Let thousands feed-be thou the only guest,
As much dost thou receive as all the rest;
Unnumbered thousands eat, yet still they leave
The unconsumed whole they did receive.
Both rood and bad to this bless'd banquet come
But how unlike! how different their doom !
For 'tis as we approach-as foes or friends
The alternative of life or death depends.
The heavenly bread, that sweet enlivening food,
Is to the unworthy death.life to the good:
Then ponder well the different event,
Of like receiving this dread Sacrament. -
Whenever this bless'd Sacrament shall lie
In different parcels broke before your eye,
Then waver not, remember there remains
Under each fragment what the whole contains,
The same sweet Jesus, who in glory reigns.
The hidden jewel no fracture can invade,
'Tis only on the outward species made;
No stroke impairs its stature or its state,
Or the thing signified can violate.
Lo! then, o man ! involved in rapture gee.
The bread of angels thus made food for thee.
Food to refresh the pilgrim on his way
To the bless'd regions of eternal day:
A sweet viatic and divine repast,
True children's bread, to dogs not to be cast.
Wrapt up in types, the Lamb long figured lay,
Till circling years the shadows drove a way.
In Isaac'twas in lively figure slain,
And in the paschal Lambit bled again
The ancient fathers too in manna ate,
In type or figure, this life-giving meat.
Good Pastor, then, true bread, sweet Jesus, show
Thy tenderest mercies on thy sheep below;
Feed and defend us here, that we may see
Good things with those, who live and reign with thee
In heavenly regions, ever there to spend,
With pure celestial zest, joys ne'er to end.
O Thou, all-good, all-potent, and all-wise,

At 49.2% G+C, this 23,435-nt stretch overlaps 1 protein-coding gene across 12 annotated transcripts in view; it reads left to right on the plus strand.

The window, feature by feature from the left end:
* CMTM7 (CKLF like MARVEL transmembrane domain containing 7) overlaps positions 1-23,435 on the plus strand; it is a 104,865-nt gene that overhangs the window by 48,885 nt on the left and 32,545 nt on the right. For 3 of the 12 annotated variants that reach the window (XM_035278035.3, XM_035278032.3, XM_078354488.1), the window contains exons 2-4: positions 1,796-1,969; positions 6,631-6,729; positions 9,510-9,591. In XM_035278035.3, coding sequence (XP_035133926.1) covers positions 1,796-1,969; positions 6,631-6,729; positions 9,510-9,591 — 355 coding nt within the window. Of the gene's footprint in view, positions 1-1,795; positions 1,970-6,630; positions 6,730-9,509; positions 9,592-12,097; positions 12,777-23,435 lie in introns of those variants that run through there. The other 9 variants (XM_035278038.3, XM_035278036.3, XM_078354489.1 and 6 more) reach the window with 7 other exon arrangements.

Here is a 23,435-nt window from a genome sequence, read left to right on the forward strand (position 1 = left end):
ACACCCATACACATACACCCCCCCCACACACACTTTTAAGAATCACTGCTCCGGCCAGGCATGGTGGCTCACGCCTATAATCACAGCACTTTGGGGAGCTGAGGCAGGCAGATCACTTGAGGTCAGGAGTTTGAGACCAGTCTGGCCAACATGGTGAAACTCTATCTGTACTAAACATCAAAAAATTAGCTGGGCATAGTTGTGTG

Meet unwith the
Who feed'st us here with thine own sacrifice,
Make us sit down with thee amongst the bless'd,
At thive own table, in eternal rest:
Where we with them thy glory may adore,
Companions and co-heirs, for evermore. Amen.
January XVI. FEAST of St. FURSEY, ab.
The Mass Os Justi, as in the Common of Abbots, page 688.
February I. FEAST of St. BRIDGET, v. The Mass Dilexisti, as in the Common of Virgins, page 636, except
COLL. O God, who on this day givest us joy by the annual solemnity of blessed Bridget, thy virgin, graciously grant that we may be helped by her merits, by the examples of whose chastity we are enlightened. Through.
XVII. FEAST of St. FINTAN, ab.
The Mass Os Justi, as in the Common of Abbots, page the
March VIII. FEAST of St. CATALDUS, bp. C.
The Mass Statuit, as in the Common of a Confessor and Bishop,
XVII. FEAST of St. PATRICK, bp. c. and
PATRON of the whole KINGDOM.
The Mass as in the Missal, with the Credo, page 81%.
XX. FEAST of St. CUTHBERT, bp. c. The Mass Statuit, as in the Common of a Confessor and Bishop,
XXII. FEAST of St. FRIGIDIAN, bp. c. The Mass Sacerdotes tui, as in the Common of a Confessor aud
Bishop, page 620, ercept COLL. May we be helped, O Lord, we beseech thee, by the prayers of St. Frigidian, thy confessor and bishop, that we may feel the continual help of his salvation, whose merits we celebrate. Through.
XXVII. FEAST of St. RUPERT, bp. c. The Mass Statuit, as in the Common of a Confessor and Bishop,
April VI. FEAST of St. PETER CELESTINE,